I have spoken of his love of the red man; No one survives in all this region, I doubt if any one survives in the country, whose life’s experiences have enabled them to see so much of the early inhabitants of America. He knew all of the different tribes. He knew most of their chiefs. He knew their language. For the antiquarian, historian and inquirer in the early history of the land his memory I was always a rich store house of information. But while admitting the weaknesses and failings of the Indian races, yet he, with a friendship rare among white men, was ready to speak a kindly word in defense of their character. The Indian boys were the playmates of his childhood. His early youth was spent largely in adventures among them. He had seen their noted chiefs; had heard them speak at the gathering of the tribes and at the great councils where they gathered to confer with the agents of the government. And he often spoke of the simple yet striking oratory so frequently displayed by the Indian leaders.

 But this was one instance only of the great predominating characteristic of Dresden W. H. Howard, vs.; his profound love for humanity. He believed in the Golden Rule of doing unto others as you would they should do unto you. He recognized all conditions and colors of men as belonging to a common humanity and a common brotherhood. The weak and the poor in towns and cities always had in him a ready friend. The Negro slave of the South had in him a profound sympathizer in their oppression, ready to lend a helping had to guide them from the land of slavery to the land of freedom. And when at last the great civil war came, throughout the whole length and breadth if this country, there was no more earnest upholder of the hands of Abraham Lincoln and no more staunch defender of the Union than was Dresden W. H. Howard, It was this love of humanity in the broad and generous sense, and his warm affection for his red hued friends of the forest that led him to feel so friendly toward the Indian. And with him has gone their most generous advocate.

I have spoken of Dresden W. H. Howard as a citizen and as a man. Here at this gathering of his neighbors, friends and kindred coming together to pay a last tribute of respect to his memory. What further can I say concerning that gentle kindly spirit, that he was a good neighbor, fond and devoted husband, a kind father and a good man. Is not that the sum of virtue and can any more fitting epitaph be written concerning him who is gone?

 We may inquire perhaps what were the religious views of a man of so fine a mind and of so powerful and strange an experience? Almost all his life he had lived in close touch with nature. Whether wandering through the pathless forests, shirting with his canoe the lakes and rivers of the West, or with his Indian friends or with his white neighbors leading a more quiet life upon the banks of our beautiful Maumee, or by these broad avenues his home for half a century he had seen and loved nature in all his varied moods and through nature he had looked up to nature’s God. He loved his fellow man and he believed in an all wise God. Let me read to you what he himself sat down one time as the substance of his belief:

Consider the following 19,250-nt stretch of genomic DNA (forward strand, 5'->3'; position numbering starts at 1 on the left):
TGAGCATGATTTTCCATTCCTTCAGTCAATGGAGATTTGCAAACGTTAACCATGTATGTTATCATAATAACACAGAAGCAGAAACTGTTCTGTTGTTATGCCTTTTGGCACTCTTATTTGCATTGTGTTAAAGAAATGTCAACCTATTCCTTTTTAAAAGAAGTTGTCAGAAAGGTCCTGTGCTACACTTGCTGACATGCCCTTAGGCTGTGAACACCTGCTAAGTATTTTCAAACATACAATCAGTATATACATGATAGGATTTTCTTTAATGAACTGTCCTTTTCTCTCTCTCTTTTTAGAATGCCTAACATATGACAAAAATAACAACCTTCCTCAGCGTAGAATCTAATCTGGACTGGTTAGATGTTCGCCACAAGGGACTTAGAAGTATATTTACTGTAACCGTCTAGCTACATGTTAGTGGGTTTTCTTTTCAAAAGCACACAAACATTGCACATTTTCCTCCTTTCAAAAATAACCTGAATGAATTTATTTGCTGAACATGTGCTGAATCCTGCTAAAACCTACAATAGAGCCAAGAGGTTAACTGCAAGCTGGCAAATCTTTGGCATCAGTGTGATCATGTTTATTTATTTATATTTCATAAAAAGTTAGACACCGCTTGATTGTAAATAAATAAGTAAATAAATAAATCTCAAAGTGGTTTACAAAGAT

“Do unto others as you would be done by.”

“I believe in the Great Spirit, God, the
Creator and Ruler of the Universe.

I see Him in the heavens and in the earth; in the
great ocean and in the rivers and lakes, in the forests
and in the plains and in the mountains and valleys.

I see Him in all created life,
from the insect to the mastodon.

I see Him in His perfect system of government.
He cares for and protects the merest atom of
living organism as well as the greatest.

He protects and provides for men here on earth.
Why will He not for all time and eternity?

His wisdom and goodness to man on earth is the
best evidence of His kindness through all eternity.

The most savage and the highest cultured of
civilized man believe in a future and in a God.”

But what have all the past ages taught us of that future?
Nothing! It is still guarded by an impenetrable veil.


Let me read to you as a fitting close his own words concerning this very place where we are now to bury him.

In the summer of 1837  I was the interpreter for the government at a council held under the Council Oak by the aged Sachem (Chief) Winameg, who lies buried in the hill. At the foot of the Great Council Oak the Indian council fire burned out and he sleeps his last sleep in the hill by the spring.  And may we too when the drum beats the last roll call, be permitted to pitch Eternity’s Bivouac on the hillside, in the shade of the beautiful trees planted by our own hands and so bountifully watered by His loving kindness. So may it be.

The children of three nations sleep in this historic hill. The Mound Builders of whom we have little or any history, the Indian, whose sun is now setting in gloom in the western sky and the Saxon, who has later taken possession of the American continent.


Artist representation of Colonel Howard's Home with Council Oak beside it.
Dresden was also a major promoter of the Fulton County Fair represented
in the background of this collage. This is a portion of the collage that is a
mural on the hallway wall of the new Fulton County Court Annex.
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This is a small portion of a Mural painted on the
Fulton County Court Annex hallway wall,  painted by Nancy Ruffer
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Download an Adobe Acrobat pdf file of the
Transciption of the Excavation Report of the Mounds in 1893
It was transcribed in 1974 and published in the Delta Atlas newspaper

Prepared to Die.
Col. Howard had a singular intuition the months ago that he would die before he did. He expected to be buried on the 6th of last June, as witness the following memorandum, discovered after his death and which accords with what he told Gen. Hamilton about the same time: